Now, that we know that Content ID exists, shouldn’t all online companies be held to that standard? As it currently stands, the law posits “not quite.” So, what standards are they held to? Surely, online content providers must take some reasonable measure to protect the copyrights of others. If not, certainly, a company must have some knowledge of copyright laws? At least enough to know that uploading the original works of third parties without consent constitutes copyright infringement. Or, at least the company must have knowledgeable employees who appreciate the Digital Millennium Copyright Act’s guidelines?
What is required under the Digital Millennium Copyright Act?
The Digital Millennium Copyright Act (DMCA) comes with a safe harbor provision that protects online service providers from liability. To avoid liability for any copyright infringement, online service providers are required to take down content as soon as they have knowledge of the alleged infringing activity. This last part is important, as it effectively gives purpose to the safe harbor. If an entity can be charged for the violation of its users without any actual knowledge, then it has the potential to stymie the general purpose of the internet. However, what is not clear is how a company should gain knowledge of the allegedly infringing materials, and that was the heart of the dispute between Capitol Records, LLC and Vimeo.
What was the lawsuit about?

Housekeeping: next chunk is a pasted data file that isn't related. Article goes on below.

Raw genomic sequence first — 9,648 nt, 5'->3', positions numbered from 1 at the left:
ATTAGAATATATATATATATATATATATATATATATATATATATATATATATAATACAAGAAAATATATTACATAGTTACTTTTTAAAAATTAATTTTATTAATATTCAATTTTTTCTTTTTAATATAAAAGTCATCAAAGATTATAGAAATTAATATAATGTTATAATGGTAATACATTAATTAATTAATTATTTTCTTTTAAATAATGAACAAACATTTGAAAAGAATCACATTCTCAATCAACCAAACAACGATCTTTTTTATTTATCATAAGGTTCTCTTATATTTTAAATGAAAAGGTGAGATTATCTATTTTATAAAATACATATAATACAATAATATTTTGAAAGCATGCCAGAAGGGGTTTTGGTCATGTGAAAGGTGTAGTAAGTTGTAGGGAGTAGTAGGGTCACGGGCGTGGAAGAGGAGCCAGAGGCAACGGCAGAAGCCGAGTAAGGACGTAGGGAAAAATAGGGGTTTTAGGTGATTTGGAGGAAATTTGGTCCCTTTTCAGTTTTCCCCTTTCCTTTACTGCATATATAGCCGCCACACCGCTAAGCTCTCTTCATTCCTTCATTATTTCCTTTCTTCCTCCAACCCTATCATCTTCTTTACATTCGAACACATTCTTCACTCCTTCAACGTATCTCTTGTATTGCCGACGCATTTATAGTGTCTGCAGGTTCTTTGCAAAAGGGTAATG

In Capital Records, LLC v. Vimeo, a lawsuit arose regarding the business practices of Vimeo, specifically over videos that had included pre-1972 recordings (the status of pre-1972 recordings is currently up for debate with contradicting rulings in multiple circuits). As such, Capitol Records attempted to hold Vimeo liable for copyright infringement, due to multiple factors such as emails between officials within Vimeo who appeared to give a poor impression of the other side’s claims. However, this wasn’t enough to find that Vimeo was knowledgeable about the infringement according to the Second Circuit. The court acknowledged that confirming the validity of copyrighted material is not an easy task. Instead, it looked at the behavior of the employees who watched videos and held them to the standard of a reasonable person, and found that generally, a reasonable person would not be able to determine infringing activity. This was explained under a sort of “red flag” as in such an obvious infringement that any lay person could point it out. Yet, the court determined with online videos at least, it would be a narrow category. Even given that, all the facts, including the emails from Vimeo, seemed to push towards an unclear finding of knowledge, due to uncertainty in how much of the videos Vimeo staff watched, if they recognized the music, if they were trained in copyright laws, to show that Vimeo would be liable for the infringements.
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